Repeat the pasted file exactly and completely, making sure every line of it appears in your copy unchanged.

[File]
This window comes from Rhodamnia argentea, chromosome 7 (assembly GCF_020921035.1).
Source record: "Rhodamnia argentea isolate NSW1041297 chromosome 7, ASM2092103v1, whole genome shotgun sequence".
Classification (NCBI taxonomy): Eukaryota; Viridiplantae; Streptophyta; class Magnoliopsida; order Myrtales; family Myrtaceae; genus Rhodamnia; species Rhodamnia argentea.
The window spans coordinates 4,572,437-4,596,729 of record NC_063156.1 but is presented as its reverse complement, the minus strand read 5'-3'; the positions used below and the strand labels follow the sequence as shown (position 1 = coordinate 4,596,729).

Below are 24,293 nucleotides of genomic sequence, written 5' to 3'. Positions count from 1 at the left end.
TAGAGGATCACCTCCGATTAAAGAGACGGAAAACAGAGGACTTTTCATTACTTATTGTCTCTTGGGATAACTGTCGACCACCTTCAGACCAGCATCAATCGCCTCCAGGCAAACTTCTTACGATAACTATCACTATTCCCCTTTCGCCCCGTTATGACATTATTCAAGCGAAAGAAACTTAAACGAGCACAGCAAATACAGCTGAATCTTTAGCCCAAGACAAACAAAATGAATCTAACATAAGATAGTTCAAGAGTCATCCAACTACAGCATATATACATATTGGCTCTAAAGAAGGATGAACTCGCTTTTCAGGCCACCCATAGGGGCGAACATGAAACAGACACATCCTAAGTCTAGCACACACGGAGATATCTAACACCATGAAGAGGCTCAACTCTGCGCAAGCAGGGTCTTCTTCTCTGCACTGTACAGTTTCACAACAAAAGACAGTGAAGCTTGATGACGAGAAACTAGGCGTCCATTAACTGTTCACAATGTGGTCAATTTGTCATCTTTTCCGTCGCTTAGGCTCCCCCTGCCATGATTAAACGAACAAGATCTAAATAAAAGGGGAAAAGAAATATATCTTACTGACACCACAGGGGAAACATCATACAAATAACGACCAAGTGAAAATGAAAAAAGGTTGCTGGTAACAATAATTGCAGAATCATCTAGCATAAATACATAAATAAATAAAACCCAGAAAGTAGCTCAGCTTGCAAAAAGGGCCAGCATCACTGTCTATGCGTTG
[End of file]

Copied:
This window comes from Rhodamnia argentea, chromosome 7 (assembly GCF_020921035.1).
Source record: "Rhodamnia argentea isolate NSW1041297 chromosome 7, ASM2092103v1, whole genome shotgun sequence".
Classification (NCBI taxonomy): Eukaryota; Viridiplantae; Streptophyta; class Magnoliopsida; order Myrtales; family Myrtaceae; genus Rhodamnia; species Rhodamnia argentea.
The window spans coordinates 4,572,437-4,596,729 of record NC_063156.1 but is presented as its reverse complement, the minus strand read 5'-3'; the positions used below and the strand labels follow the sequence as shown (position 1 = coordinate 4,596,729).

Below are 24,293 nucleotides of genomic sequence, written 5' to 3'. Positions count from 1 at the left end.
TAGAGGATCACCTCCGATTAAAGAGACGGAAAACAGAGGACTTTTCATTACTTATTGTCTCTTGGGATAACTGTCGACCACCTTCAGACCAGCATCAATCGCCTCCAGGCAAACTTCTTACGATAACTATCACTATTCCCCTTTCGCCCCGTTATGACATTATTCAAGCGAAAGAAACTTAAACGAGCACAGCAAATACAGCTGAATCTTTAGCCCAAGACAAACAAAATGAATCTAACATAAGATAGTTCAAGAGTCATCCAACTACAGCATATATACATATTGGCTCTAAAGAAGGATGAACTCGCTTTTCAGGCCACCCATAGGGGCGAACATGAAACAGACACATCCTAAGTCTAGCACACACGGAGATATCTAACACCATGAAGAGGCTCAACTCTGCGCAAGCAGGGTCTTCTTCTCTGCACTGTACAGTTTCACAACAAAAGACAGTGAAGCTTGATGACGAGAAACTAGGCGTCCATTAACTGTTCACAATGTGGTCAATTTGTCATCTTTTCCGTCGCTTAGGCTCCCCCTGCCATGATTAAACGAACAAGATCTAAATAAAAGGGGAAAAGAAATATATCTTACTGACACCACAGGGGAAACATCATACAAATAACGACCAAGTGAAAATGAAAAAAGGTTGCTGGTAACAATAATTGCAGAATCATCTAGCATAAATACATAAATAAATAAAACCCAGAAAGTAGCTCAGCTTGCAAAAAGGGCCAGCATCACTGTCTATGCGTTG